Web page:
Under this principle, a signatory should be able to provide a clearly-defined E&S governance and accountability structure. It should also ensure same is set up by its clients whilst ensuring and encouraging performance. Periodic E&S Audit is another effective strategy to ensuring E&S commitments are constantly respected. Furthermore, signatories are expected to make information on E&S available to the public especially as regards progress in implementing the principles.

Principle 7: We will develop individual institutional and sector capacity necessary to identify, assess and manage the environmental and social risks and opportunities associated with our Business Operations.

According to this principle, signatories are obligated to provide opportunities for skills development and capacity building on E&S risk identification and performance to its staff, from the top level down the employee pyramid.

Principle 8: We will collaborate across the sector and leverage international partnerships to accelerate our collective progress and move the sector as one, ensuring our approach is consistent with international standards and Nigerian development needs.

With this principle, an end should come to undue competition and distancing among financial institutions. The principle encourages institutions to partner in developing the Nigerian economy and working towards sustainable banking in the country. There should be capacity building within the sector, as well as networking and collaboration for community investment/social initiatives. All should also commit to international sectorial standards like the Global Reporting Initiatives (GRI), International Finance Corporation Performance Standards (IFC-PS) e.t.c.

Principle 9: We will regularly review and report on our progress in meeting these principles at the individual institution and sector level.

Every signatory is expected to develop monitoring, measuring, and evaluating metrics for tracking progress and implementation of the NSBP which should form a basis for a collective tracking of sustainable banking in Nigeria. Through internal reporting mechanisms, institutions are able to track individual performance and also make external reporting. Every signatory is also required to produce external performance/progress reports at least annually to initiate a nation-wide review of the performance of the principles towards ensuring the sustainability of the sector.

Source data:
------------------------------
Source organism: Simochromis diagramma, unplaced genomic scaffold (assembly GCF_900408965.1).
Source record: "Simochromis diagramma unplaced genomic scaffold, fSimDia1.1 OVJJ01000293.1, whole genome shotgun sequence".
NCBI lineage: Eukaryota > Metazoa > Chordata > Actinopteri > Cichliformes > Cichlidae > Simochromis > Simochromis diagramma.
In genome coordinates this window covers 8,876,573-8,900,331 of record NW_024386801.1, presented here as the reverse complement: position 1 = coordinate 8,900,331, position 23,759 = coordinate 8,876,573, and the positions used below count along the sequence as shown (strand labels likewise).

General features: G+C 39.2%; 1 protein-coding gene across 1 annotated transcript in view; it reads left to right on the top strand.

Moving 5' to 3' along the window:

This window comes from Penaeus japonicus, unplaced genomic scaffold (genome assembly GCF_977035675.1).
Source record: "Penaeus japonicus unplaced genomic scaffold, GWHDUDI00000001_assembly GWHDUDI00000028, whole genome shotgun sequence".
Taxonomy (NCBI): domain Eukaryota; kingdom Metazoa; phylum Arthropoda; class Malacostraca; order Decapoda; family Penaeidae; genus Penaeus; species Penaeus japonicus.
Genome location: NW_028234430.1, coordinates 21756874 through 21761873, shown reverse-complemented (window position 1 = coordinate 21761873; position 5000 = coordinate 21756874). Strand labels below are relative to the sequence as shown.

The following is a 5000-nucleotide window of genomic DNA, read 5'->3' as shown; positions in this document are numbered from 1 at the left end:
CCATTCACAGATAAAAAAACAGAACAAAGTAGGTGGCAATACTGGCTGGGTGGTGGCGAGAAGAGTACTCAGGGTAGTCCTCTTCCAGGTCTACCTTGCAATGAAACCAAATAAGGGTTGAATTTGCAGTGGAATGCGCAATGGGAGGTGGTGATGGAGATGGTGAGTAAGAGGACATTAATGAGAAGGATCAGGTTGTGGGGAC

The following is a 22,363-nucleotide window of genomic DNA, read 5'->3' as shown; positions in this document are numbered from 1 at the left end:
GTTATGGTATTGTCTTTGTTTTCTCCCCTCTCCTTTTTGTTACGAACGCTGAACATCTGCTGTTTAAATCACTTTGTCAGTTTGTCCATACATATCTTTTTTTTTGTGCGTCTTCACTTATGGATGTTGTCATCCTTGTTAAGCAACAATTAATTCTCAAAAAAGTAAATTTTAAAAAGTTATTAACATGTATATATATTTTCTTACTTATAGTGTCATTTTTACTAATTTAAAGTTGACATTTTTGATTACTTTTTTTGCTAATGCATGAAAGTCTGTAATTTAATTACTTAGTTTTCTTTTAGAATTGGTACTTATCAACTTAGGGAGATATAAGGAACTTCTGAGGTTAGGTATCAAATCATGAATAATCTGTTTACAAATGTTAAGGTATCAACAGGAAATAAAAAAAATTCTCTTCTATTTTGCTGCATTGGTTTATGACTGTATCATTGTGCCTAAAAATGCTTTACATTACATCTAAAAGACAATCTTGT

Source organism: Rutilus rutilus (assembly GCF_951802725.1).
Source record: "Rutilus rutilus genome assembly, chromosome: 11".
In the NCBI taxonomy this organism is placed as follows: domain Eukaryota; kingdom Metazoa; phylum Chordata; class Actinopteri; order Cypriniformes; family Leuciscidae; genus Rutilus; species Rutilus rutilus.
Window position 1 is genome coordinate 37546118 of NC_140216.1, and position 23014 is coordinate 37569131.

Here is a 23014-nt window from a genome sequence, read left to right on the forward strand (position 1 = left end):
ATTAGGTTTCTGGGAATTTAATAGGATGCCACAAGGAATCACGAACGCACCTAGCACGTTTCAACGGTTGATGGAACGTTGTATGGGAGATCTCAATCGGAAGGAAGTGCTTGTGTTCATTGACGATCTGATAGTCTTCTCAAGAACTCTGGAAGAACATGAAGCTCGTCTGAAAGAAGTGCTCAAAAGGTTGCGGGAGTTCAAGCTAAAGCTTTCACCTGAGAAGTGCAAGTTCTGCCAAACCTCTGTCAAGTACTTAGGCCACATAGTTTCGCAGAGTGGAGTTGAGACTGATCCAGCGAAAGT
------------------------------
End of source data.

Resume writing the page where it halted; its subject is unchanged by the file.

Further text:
As the NSBP entered its fifth year last Saturday, July 22, 2017; at least, all commercial banks in Nigeria have signed and committed to it. The Central Bank of Nigeria (CBN) has also been quick to affirming responsibility in ensuring that the Principles are complied with and adequate punitive measures are applied against defaulting signatories. Yet, one question that should continue to nudge every stakeholder is if the adoption and implementation of the NSBP has recorded any significant improvement in the financial services sector within the last five (5) years’

Nevertheless, it is the responsibility of every stakeholder; from the CBN, the banks to the academia, experts and the civil society, to ensure that the good objectives of the principles are translated to impact within the sector and across the economic and social wellbeing of the country.

Editor’s Note: We will also like to hear from you, do you think the implementation of the NSBP has recorded significant improvements in the financial service sector? You can send your opinion as comments on – CSRFiles.


CBN (2012), Nigerian Sustainable Banking Principles: Final Version

#WorldYouthSkillsDay2017: Youth Skills for #Development

According to the International Labour Organization (ILO, 2016), 73.4 million young people were estimated to be unemployed in 2015 (13.1% […]

#CSRFW: NSBP Five Years After: Stakeholders‘ Role in Sustainable Banking

  The concept of stakeholder centres on the matrix of power and interest. Any individual (or group of persons) or […]

Leave a Reply

%d bloggers like this: